A C Highfield
Reptile abscesses are usually hard caseous lumps and contain cheesy yellowish pus and other infected matter. They do not normally respond well to purely systemic therapy (treatment by injection) and surgical excision is usually essential in addition. We see many abscesses, the most frequent sites are the ears, the legs, the inside of the mouth and the nares (the nose). Any hard 'lump' under the skin should be investigated carefully. Tumours are extremely rare in tortoises, so if you encounter a `growth' in all probability it is an abscess or cyst which can be effectively treated. See below for treatment guidelines.
Abcesses in the ear
The ear is by far the most common site for abscesses in tortoises and turtles of all species. When a tortoise refuses to feed, or appears to be generally not well, it is one of the first places which should be checked. Indications: swelling in area of ear flap, refusal to feed. Treatment: surgical removal by veterinary surgeon. The abscess is opened under a local or general anaesthetic and all of the infected tissue is drained or excised . A careful follow-up programme with frequent re-examinations is essential or a recurrence is highly likely. Even after surgical removal some infected material may remain, and this should be removed as healing progresses; irrigating the area with antibiotic on a daily basis is a useful post surgical technique. If an ear abscess is left untreated, not only is much suffering caused, but eventually death will result as the infection spreads. The same comments apply to abscesses in other locations.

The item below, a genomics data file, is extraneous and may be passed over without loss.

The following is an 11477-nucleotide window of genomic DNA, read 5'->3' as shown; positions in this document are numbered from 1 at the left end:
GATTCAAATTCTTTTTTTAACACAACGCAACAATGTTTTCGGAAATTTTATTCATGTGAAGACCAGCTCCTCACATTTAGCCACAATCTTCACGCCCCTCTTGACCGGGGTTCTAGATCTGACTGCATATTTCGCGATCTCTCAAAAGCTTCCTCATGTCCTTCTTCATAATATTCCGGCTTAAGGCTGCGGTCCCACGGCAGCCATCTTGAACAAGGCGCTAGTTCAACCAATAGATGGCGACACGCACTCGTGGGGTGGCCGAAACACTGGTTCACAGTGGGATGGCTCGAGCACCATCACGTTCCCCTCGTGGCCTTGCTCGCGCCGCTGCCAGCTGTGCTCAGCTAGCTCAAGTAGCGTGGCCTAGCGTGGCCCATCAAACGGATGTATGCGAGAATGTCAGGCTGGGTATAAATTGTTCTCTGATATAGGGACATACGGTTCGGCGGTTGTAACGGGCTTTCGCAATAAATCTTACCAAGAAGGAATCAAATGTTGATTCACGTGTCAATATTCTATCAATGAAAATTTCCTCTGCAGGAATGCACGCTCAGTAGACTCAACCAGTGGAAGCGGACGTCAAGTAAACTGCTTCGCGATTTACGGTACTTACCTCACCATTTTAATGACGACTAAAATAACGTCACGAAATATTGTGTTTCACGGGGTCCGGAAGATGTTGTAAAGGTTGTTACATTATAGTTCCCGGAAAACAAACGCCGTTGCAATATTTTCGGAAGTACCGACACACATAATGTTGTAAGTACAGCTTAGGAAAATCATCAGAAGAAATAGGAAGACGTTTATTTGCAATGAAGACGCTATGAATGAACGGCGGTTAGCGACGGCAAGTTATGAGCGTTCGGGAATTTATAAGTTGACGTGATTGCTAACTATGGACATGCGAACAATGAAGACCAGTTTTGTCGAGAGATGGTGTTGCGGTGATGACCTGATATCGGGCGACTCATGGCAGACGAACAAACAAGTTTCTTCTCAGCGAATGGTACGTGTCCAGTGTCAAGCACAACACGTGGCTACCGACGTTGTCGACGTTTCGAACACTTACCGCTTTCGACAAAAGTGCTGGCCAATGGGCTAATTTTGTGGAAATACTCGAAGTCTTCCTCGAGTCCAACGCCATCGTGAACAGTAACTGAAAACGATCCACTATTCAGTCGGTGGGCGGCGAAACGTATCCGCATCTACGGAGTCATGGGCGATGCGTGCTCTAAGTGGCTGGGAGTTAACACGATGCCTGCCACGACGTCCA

Ear abscesses are especially common in American box turtles. The cause, in this case, is usually keeping them under conditions which are too hot and dry. Terrapins and aquatic turtles can suffer ear abscesses for the same reason - but more often the cause is simply poor water hygiene. All abscesses are treated in the same way as those which occur in the ear; very few will respond to systemic antibiotic treatment alone. In almost all cases physical removal and subsequent regular cleaning out and dressing will be required. Betadine is a useful general antiseptic ideal for application to such infected areas.
These are treated in much the same way as above but it is sometimes possible to excise these under local anaesthesia. Inspissated abscesses have shelled out during palpation. If the infection is active, then complete surgical excision under general or local anaesthesia should be undertaken. Again the lesion may be sutured if removed in entirety or left to drain/flushed with antibiotics if resistant.
Bacteria isolated have included:
Sites of recorded abscesses include:
Post operative attention and antibiosis as described above are essential!
Favourable but recovery can be prolonged and recurrence is possible and careful follow-up vital.